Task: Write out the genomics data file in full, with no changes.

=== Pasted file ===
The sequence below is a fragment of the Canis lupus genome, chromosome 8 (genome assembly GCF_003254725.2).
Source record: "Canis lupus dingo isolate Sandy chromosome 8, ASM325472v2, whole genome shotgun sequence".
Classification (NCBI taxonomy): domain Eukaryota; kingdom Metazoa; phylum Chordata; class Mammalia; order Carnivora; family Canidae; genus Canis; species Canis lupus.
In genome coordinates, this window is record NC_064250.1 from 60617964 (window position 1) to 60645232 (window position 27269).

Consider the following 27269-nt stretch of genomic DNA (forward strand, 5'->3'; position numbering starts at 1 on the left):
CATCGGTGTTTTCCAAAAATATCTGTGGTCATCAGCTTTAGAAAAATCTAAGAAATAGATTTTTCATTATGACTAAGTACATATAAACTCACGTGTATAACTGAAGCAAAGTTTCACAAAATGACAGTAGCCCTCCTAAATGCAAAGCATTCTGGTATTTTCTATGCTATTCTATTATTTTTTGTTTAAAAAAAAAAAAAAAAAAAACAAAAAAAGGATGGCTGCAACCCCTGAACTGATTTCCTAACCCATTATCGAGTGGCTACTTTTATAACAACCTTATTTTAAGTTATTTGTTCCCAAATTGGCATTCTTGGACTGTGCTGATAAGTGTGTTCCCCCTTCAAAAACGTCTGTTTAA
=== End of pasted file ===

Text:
The sequence below is a fragment of the Canis lupus genome, chromosome 8 (genome assembly GCF_003254725.2).
Source record: "Canis lupus dingo isolate Sandy chromosome 8, ASM325472v2, whole genome shotgun sequence".
Classification (NCBI taxonomy): domain Eukaryota; kingdom Metazoa; phylum Chordata; class Mammalia; order Carnivora; family Canidae; genus Canis; species Canis lupus.
In genome coordinates, this window is record NC_064250.1 from 60617964 (window position 1) to 60645232 (window position 27269).

Consider the following 27269-nt stretch of genomic DNA (forward strand, 5'->3'; position numbering starts at 1 on the left):
CATCGGTGTTTTCCAAAAATATCTGTGGTCATCAGCTTTAGAAAAATCTAAGAAATAGATTTTTCATTATGACTAAGTACATATAAACTCACGTGTATAACTGAAGCAAAGTTTCACAAAATGACAGTAGCCCTCCTAAATGCAAAGCATTCTGGTATTTTCTATGCTATTCTATTATTTTTTGTTTAAAAAAAAAAAAAAAAAAAACAAAAAAAGGATGGCTGCAACCCCTGAACTGATTTCCTAACCCATTATCGAGTGGCTACTTTTATAACAACCTTATTTTAAGTTATTTGTTCCCAAATTGGCATTCTTGGACTGTGCTGATAAGTGTGTTCCCCCTTCAAAAACGTCTGTTTAA